Taking advantage of virtual private servers can save staffing and hardware costs for any business. Most companies need servers for various reasons. They have web sites, email, collaboration software, HR software, and various other software running the business. The software needs a server to run on, so if a company needs to run one or more of these applications, they need servers. The problem here is that installing servers means that the company now needs people to run the servers. Setting up software to increase efficiency results in needing additional staff that's not used on the core business.
Outsourcing the servers can ease this burden on a company. Virtual private servers are dedicated virtual machines that run a standard operating system. Just about any software that can be installed on a physical server can be installed on a virtual server. From a security perspective, the server is isolated from other customers just as a physical machine would be. Since the server is virtual, the processing power and memory can be allocated as needed, instead of having to buy a large physical server in anticipation of future needs.
Using a virtual private server can provide all the resources of a physical server. With a physical server in a data center, all interaction with it is generally via remote desktop or remote terminal. Using a virtual private server, administrators access the server exactly the same way - there is almost no way to tell if a server is a virtual server in the cloud or a physical server in the closet in the back room.
Virtual servers are a much smaller ongoing monthly expense, as opposed to a large up front capital expense. Then consider that many server applications don't use much in the way of hardware resources, so that upfront expense is often overkill. If there are a number of corporate applications using servers, all those servers can be run on individual virtual machines with just the resources necessary to run the application with acceptable performance. If services are consolidated, or an application is retired then the virtual server can be released, saving that monthly expense. This gives companies a lot more flexibility with respect to expenses.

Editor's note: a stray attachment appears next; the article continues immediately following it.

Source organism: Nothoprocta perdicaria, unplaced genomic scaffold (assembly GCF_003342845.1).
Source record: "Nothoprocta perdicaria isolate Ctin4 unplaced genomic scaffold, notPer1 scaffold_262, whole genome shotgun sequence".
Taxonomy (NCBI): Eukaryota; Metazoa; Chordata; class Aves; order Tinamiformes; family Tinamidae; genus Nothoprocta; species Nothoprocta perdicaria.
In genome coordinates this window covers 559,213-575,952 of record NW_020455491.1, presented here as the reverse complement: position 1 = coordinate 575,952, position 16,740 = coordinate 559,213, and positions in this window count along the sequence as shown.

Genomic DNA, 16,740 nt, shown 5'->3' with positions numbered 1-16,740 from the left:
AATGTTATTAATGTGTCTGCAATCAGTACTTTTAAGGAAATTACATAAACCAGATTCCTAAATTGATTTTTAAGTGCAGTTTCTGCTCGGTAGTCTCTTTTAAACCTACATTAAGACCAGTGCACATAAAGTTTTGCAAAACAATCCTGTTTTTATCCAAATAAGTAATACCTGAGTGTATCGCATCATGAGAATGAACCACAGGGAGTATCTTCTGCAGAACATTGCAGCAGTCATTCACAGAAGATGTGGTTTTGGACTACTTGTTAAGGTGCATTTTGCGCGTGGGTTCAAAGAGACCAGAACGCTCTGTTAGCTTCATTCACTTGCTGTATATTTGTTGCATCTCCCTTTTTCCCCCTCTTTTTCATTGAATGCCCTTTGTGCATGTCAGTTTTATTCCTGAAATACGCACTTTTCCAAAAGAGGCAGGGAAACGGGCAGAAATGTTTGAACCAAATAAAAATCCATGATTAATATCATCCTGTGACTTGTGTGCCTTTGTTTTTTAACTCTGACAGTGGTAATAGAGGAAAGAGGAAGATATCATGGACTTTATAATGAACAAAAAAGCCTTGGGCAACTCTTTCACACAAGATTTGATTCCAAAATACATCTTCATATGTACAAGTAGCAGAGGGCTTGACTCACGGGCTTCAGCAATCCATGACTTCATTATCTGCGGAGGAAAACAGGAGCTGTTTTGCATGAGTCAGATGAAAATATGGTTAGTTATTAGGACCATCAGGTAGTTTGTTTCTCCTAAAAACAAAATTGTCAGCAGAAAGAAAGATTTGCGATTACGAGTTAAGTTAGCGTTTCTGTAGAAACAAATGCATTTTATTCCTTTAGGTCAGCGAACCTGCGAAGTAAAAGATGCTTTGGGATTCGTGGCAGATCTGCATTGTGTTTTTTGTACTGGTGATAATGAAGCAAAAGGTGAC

Virtual private servers can be used to replace any physical server on the business premises. Server software can be installed on the server, and accessed via either an authenticated connection over the internet or via a VPN connection to the server. Since virtual private servers are a lower expense, and can be added or released on the fly, businesses can also experiment with multiple-server configurations and then decide whether or not the expenditure is worth it.'
For example, a company may be running a CRM application on a single server, and they want to see if moving to a multiple-server configuration will improve performance. It's possible to bring up several virtual servers as a staging testbed, install the CRM software and configure it, then migrate the existing data and run tests to evaluate the results. If they choose not to pursue the migration, then they can release the servers and simply pay the cost of running them for the few weeks the test was run.
Virtual private servers recognize the dynamic requirements of the modern business, and allow a more flexible way of using server resources without investing in large capital hardware expenditures.